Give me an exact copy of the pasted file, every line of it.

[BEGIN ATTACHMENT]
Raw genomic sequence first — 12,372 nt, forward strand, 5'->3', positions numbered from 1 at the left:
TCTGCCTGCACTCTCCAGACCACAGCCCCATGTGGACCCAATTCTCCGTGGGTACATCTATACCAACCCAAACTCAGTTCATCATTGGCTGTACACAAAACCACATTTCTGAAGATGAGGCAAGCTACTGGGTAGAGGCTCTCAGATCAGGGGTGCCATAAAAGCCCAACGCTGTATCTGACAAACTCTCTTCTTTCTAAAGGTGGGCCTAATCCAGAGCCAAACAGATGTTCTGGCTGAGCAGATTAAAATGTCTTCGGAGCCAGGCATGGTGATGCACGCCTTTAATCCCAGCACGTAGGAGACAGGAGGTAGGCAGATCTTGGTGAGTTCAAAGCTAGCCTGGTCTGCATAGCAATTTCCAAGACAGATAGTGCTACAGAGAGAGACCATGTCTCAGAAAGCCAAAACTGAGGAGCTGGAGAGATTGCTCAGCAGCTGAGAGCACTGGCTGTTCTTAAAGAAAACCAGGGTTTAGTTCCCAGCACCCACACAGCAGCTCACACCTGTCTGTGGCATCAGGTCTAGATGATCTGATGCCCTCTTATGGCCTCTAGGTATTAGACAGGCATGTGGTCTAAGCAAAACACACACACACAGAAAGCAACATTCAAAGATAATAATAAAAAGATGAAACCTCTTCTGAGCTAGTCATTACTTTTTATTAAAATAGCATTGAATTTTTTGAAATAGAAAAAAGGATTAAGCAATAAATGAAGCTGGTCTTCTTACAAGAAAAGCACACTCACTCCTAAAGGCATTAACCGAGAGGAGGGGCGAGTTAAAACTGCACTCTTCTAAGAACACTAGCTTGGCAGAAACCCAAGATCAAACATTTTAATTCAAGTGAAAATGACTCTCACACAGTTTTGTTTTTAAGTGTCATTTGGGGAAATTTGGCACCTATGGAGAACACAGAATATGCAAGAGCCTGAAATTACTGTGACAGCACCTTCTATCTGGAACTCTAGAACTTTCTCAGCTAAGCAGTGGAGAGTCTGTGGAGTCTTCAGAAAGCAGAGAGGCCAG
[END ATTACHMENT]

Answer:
Raw genomic sequence first — 12,372 nt, forward strand, 5'->3', positions numbered from 1 at the left:
TCTGCCTGCACTCTCCAGACCACAGCCCCATGTGGACCCAATTCTCCGTGGGTACATCTATACCAACCCAAACTCAGTTCATCATTGGCTGTACACAAAACCACATTTCTGAAGATGAGGCAAGCTACTGGGTAGAGGCTCTCAGATCAGGGGTGCCATAAAAGCCCAACGCTGTATCTGACAAACTCTCTTCTTTCTAAAGGTGGGCCTAATCCAGAGCCAAACAGATGTTCTGGCTGAGCAGATTAAAATGTCTTCGGAGCCAGGCATGGTGATGCACGCCTTTAATCCCAGCACGTAGGAGACAGGAGGTAGGCAGATCTTGGTGAGTTCAAAGCTAGCCTGGTCTGCATAGCAATTTCCAAGACAGATAGTGCTACAGAGAGAGACCATGTCTCAGAAAGCCAAAACTGAGGAGCTGGAGAGATTGCTCAGCAGCTGAGAGCACTGGCTGTTCTTAAAGAAAACCAGGGTTTAGTTCCCAGCACCCACACAGCAGCTCACACCTGTCTGTGGCATCAGGTCTAGATGATCTGATGCCCTCTTATGGCCTCTAGGTATTAGACAGGCATGTGGTCTAAGCAAAACACACACACACAGAAAGCAACATTCAAAGATAATAATAAAAAGATGAAACCTCTTCTGAGCTAGTCATTACTTTTTATTAAAATAGCATTGAATTTTTTGAAATAGAAAAAAGGATTAAGCAATAAATGAAGCTGGTCTTCTTACAAGAAAAGCACACTCACTCCTAAAGGCATTAACCGAGAGGAGGGGCGAGTTAAAACTGCACTCTTCTAAGAACACTAGCTTGGCAGAAACCCAAGATCAAACATTTTAATTCAAGTGAAAATGACTCTCACACAGTTTTGTTTTTAAGTGTCATTTGGGGAAATTTGGCACCTATGGAGAACACAGAATATGCAAGAGCCTGAAATTACTGTGACAGCACCTTCTATCTGGAACTCTAGAACTTTCTCAGCTAAGCAGTGGAGAGTCTGTGGAGTCTTCAGAAAGCAGAGAGGCCAG